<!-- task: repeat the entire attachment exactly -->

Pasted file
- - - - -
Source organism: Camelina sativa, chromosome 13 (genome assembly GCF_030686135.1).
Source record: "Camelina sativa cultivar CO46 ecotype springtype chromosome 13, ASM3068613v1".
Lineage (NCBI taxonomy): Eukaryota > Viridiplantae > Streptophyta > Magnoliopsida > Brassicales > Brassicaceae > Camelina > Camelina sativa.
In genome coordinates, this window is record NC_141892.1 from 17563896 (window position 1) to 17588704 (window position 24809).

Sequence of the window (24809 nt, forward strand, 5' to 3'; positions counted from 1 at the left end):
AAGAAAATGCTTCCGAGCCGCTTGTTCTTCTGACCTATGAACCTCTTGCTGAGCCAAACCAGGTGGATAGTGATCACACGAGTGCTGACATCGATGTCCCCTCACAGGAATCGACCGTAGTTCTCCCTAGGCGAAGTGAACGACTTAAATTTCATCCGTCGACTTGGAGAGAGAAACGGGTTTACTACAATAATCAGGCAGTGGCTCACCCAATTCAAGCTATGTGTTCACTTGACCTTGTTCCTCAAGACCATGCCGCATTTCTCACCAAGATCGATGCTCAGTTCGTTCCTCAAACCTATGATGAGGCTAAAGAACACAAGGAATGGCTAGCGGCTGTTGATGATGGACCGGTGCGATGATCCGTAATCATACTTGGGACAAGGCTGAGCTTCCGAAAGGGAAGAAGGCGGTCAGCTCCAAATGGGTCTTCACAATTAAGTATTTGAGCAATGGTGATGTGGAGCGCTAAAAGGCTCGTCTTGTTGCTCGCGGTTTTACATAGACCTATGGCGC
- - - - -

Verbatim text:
Source organism: Camelina sativa, chromosome 13 (genome assembly GCF_030686135.1).
Source record: "Camelina sativa cultivar CO46 ecotype springtype chromosome 13, ASM3068613v1".
Lineage (NCBI taxonomy): Eukaryota > Viridiplantae > Streptophyta > Magnoliopsida > Brassicales > Brassicaceae > Camelina > Camelina sativa.
In genome coordinates, this window is record NC_141892.1 from 17563896 (window position 1) to 17588704 (window position 24809).

Sequence of the window (24809 nt, forward strand, 5' to 3'; positions counted from 1 at the left end):
AAGAAAATGCTTCCGAGCCGCTTGTTCTTCTGACCTATGAACCTCTTGCTGAGCCAAACCAGGTGGATAGTGATCACACGAGTGCTGACATCGATGTCCCCTCACAGGAATCGACCGTAGTTCTCCCTAGGCGAAGTGAACGACTTAAATTTCATCCGTCGACTTGGAGAGAGAAACGGGTTTACTACAATAATCAGGCAGTGGCTCACCCAATTCAAGCTATGTGTTCACTTGACCTTGTTCCTCAAGACCATGCCGCATTTCTCACCAAGATCGATGCTCAGTTCGTTCCTCAAACCTATGATGAGGCTAAAGAACACAAGGAATGGCTAGCGGCTGTTGATGATGGACCGGTGCGATGATCCGTAATCATACTTGGGACAAGGCTGAGCTTCCGAAAGGGAAGAAGGCGGTCAGCTCCAAATGGGTCTTCACAATTAAGTATTTGAGCAATGGTGATGTGGAGCGCTAAAAGGCTCGTCTTGTTGCTCGCGGTTTTACATAGACCTATGGCGC